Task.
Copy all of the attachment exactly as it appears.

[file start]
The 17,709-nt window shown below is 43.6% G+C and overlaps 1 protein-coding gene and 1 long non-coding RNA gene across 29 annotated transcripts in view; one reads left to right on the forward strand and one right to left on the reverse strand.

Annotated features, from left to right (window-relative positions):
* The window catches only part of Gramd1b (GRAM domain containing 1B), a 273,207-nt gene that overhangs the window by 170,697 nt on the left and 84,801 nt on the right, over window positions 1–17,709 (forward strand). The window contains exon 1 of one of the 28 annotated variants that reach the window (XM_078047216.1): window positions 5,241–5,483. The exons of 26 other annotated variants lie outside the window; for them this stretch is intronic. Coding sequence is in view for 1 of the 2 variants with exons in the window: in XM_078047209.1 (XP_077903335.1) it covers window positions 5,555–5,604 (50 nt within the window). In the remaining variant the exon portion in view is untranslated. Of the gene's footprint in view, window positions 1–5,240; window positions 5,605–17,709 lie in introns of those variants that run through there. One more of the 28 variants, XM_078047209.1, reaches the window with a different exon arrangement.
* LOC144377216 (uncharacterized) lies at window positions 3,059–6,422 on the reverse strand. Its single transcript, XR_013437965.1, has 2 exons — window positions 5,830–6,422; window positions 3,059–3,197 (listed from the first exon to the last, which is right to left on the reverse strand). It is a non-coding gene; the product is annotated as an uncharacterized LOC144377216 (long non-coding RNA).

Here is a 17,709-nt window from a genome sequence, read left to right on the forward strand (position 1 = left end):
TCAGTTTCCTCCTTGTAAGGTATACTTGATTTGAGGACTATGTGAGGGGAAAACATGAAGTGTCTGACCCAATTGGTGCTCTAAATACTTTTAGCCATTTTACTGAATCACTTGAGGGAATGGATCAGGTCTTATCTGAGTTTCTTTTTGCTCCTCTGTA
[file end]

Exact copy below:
The 17,709-nt window shown below is 43.6% G+C and overlaps 1 protein-coding gene and 1 long non-coding RNA gene across 29 annotated transcripts in view; one reads left to right on the forward strand and one right to left on the reverse strand.

Annotated features, from left to right (window-relative positions):
* The window catches only part of Gramd1b (GRAM domain containing 1B), a 273,207-nt gene that overhangs the window by 170,697 nt on the left and 84,801 nt on the right, over window positions 1–17,709 (forward strand). The window contains exon 1 of one of the 28 annotated variants that reach the window (XM_078047216.1): window positions 5,241–5,483. The exons of 26 other annotated variants lie outside the window; for them this stretch is intronic. Coding sequence is in view for 1 of the 2 variants with exons in the window: in XM_078047209.1 (XP_077903335.1) it covers window positions 5,555–5,604 (50 nt within the window). In the remaining variant the exon portion in view is untranslated. Of the gene's footprint in view, window positions 1–5,240; window positions 5,605–17,709 lie in introns of those variants that run through there. One more of the 28 variants, XM_078047209.1, reaches the window with a different exon arrangement.
* LOC144377216 (uncharacterized) lies at window positions 3,059–6,422 on the reverse strand. Its single transcript, XR_013437965.1, has 2 exons — window positions 5,830–6,422; window positions 3,059–3,197 (listed from the first exon to the last, which is right to left on the reverse strand). It is a non-coding gene; the product is annotated as an uncharacterized LOC144377216 (long non-coding RNA).

Here is a 17,709-nt window from a genome sequence, read left to right on the forward strand (position 1 = left end):
TCAGTTTCCTCCTTGTAAGGTATACTTGATTTGAGGACTATGTGAGGGGAAAACATGAAGTGTCTGACCCAATTGGTGCTCTAAATACTTTTAGCCATTTTACTGAATCACTTGAGGGAATGGATCAGGTCTTATCTGAGTTTCTTTTTGCTCCTCTGTA